CONSULTANT ARTICLES - Rajesh Pundir, Managing Partner

The Asian Age - How leaders can reduce ‘The Workplace Gender Gap’ | 29th Aug., 2019
Gender gap needs to be dealt with at two levels, one at the organisation level and the other at the functional level.

About three decades back, as a management trainee, my batch mates and Iwere going through the induction program, which had planned visits across all the departments in the organization. Much to our surprise, it was virtually an all men set up, with no trace of a woman employee till we visited the PACKING department, where we saw an all women team working efficiently and elegantly.

On questioning, we were enlightened of the fact that women are much better than men in managing jobs of repetitive nature. Hence, instead of allocating men operators, traditionally women have been preferred for the department. However, in the recent past, special efforts were being initiated by global firms followed by the Indian firms, to bridge the gender gap.

Our head of research said that, “When executive access undertook a research to study the statistical characteristics of CEO profiles, one of the key observations was the strikingly negligible diversity representation at MD/CEO level, in many industries. The gender gap was starker as one went up higher in the organisation hierarchy”. She further added that, “Things are changing now with leaders increasingly being conscious of the need to reduce the gender gap and the mandate to fulfill a certain diversity percentage.

Gender mix is healthier in sectors like insurance, tourism, financial services, Pharmaceutical, Education and IT/ITES sectors and functionally in HR, Marketing, Legal and Communication roles and to some extent finance and accounts.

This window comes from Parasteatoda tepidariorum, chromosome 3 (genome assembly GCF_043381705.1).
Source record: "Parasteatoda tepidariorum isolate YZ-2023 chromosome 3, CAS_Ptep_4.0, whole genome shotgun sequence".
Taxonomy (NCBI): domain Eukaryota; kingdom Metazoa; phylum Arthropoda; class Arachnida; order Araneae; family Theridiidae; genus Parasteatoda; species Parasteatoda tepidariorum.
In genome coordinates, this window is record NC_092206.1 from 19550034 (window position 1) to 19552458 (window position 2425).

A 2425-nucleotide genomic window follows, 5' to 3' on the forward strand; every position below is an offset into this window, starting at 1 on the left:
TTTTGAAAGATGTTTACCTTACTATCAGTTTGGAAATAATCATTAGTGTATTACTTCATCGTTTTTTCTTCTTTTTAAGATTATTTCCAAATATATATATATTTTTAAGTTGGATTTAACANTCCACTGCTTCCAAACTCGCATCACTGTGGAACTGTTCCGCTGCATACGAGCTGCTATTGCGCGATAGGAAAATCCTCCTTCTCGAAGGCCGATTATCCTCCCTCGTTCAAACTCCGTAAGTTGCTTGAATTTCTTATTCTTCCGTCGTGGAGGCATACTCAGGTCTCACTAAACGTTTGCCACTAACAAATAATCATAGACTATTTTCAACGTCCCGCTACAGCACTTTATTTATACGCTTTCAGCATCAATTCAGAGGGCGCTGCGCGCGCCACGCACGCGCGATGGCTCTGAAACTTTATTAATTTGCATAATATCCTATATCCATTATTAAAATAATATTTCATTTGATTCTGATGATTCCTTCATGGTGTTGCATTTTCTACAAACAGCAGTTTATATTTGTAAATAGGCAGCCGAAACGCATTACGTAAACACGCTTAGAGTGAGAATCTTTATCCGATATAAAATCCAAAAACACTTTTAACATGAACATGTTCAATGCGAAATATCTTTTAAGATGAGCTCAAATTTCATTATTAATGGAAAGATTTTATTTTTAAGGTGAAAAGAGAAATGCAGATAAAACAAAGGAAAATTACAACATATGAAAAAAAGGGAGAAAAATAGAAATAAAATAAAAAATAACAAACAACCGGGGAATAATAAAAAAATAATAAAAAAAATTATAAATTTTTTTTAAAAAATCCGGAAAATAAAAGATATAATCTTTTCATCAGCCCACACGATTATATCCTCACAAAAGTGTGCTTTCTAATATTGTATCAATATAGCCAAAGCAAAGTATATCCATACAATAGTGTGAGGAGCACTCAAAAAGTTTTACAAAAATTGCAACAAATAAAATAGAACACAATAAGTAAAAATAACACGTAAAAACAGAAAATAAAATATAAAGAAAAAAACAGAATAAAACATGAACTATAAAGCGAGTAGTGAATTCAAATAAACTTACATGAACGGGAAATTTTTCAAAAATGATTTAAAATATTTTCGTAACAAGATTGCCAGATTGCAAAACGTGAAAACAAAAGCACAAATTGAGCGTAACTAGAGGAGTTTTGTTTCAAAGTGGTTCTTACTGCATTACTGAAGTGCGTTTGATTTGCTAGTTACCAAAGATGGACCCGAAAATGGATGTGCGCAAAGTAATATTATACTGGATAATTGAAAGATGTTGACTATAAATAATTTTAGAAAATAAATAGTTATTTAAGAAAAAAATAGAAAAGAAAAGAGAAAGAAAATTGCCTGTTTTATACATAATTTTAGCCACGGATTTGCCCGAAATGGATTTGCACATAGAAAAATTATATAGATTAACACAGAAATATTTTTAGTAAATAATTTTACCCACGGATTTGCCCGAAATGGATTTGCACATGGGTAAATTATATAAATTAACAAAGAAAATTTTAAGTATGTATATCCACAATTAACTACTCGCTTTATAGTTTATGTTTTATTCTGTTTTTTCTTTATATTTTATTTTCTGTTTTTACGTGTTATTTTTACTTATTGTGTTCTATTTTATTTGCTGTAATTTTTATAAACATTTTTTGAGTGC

Gender gap needs to be dealt with at two levels, one at the organisation level and the other at the functional level:

Identify space for women talent: Someone would have gauged the suitability of women (at the worker level) for the packing job because the finger movements, eye hand co-ordination and working in groups are some of the skills where women score significantly over men. Leaders have to creatively dissect the various roles on their organization /function and align suitably without hampering the performance of the department/s. Six sigma, lean implementation, quality assurance, warehouse management are some of the roles on a shop floor, which require deliberation, convincing and diplomatic approach, and are physically less demanding. Other areas like customer service, purchase management, and design can also definitely be looked at.

Devise women friendly strategies: Our research findings say that diversity hiring, at the management trainee level and charting out a comprehensive development plan for them have reaped fruits for many MNC organisations. It is not only important to hire a female employee but equally important to retain her and provide her the best environment to perform.

Heightened Gender Diversity focus: Leaders can work towards appointing diversity champions, who will dedicatedly drive diversity friendly policies and recruitment practices. Flexi-options, child care facilities, security measures, stringent sexual harassment laws etc. are some popular plans adopted by many organizations today

Encourage “Ghar Vapasi”: It has been observed that a high percentage of females do not return to their jobs post maternity& other circumstances. Despite the willingness, and the urge, circumstances force them to stay back. Leaders can definitely bring back women on sabbatical &create policies to allow flexibility to women to execute their job partially or fully from home. This will help, first in RETAINING the female colleagues and secondly in helping the ones who have taken a break in their careers to return to their ‘HOME TURF”.

Develop the RIGHT attitude: Over the years, women have also been open to explore opportunities in hitherto all men arenas, but this is still an exception rather than a norm. With time, things will change and this gap will be bridged naturally. However, what will always remain of significance is the way a leader develops his own and also his team’s attitude and thoughts towards being more respectful to our women colleagues.

Full Coverage:How leaders can reduce ‘The Workplace Gender Gap’

Top 5 leadership qualities startups look for in their employees | 2nd July, 2019
Startups cannot grow if they have substandard employees. Working in a startup will boost your learning on the job more than anything, but what is it that startups look for? Here are the top leadership qualities startups need.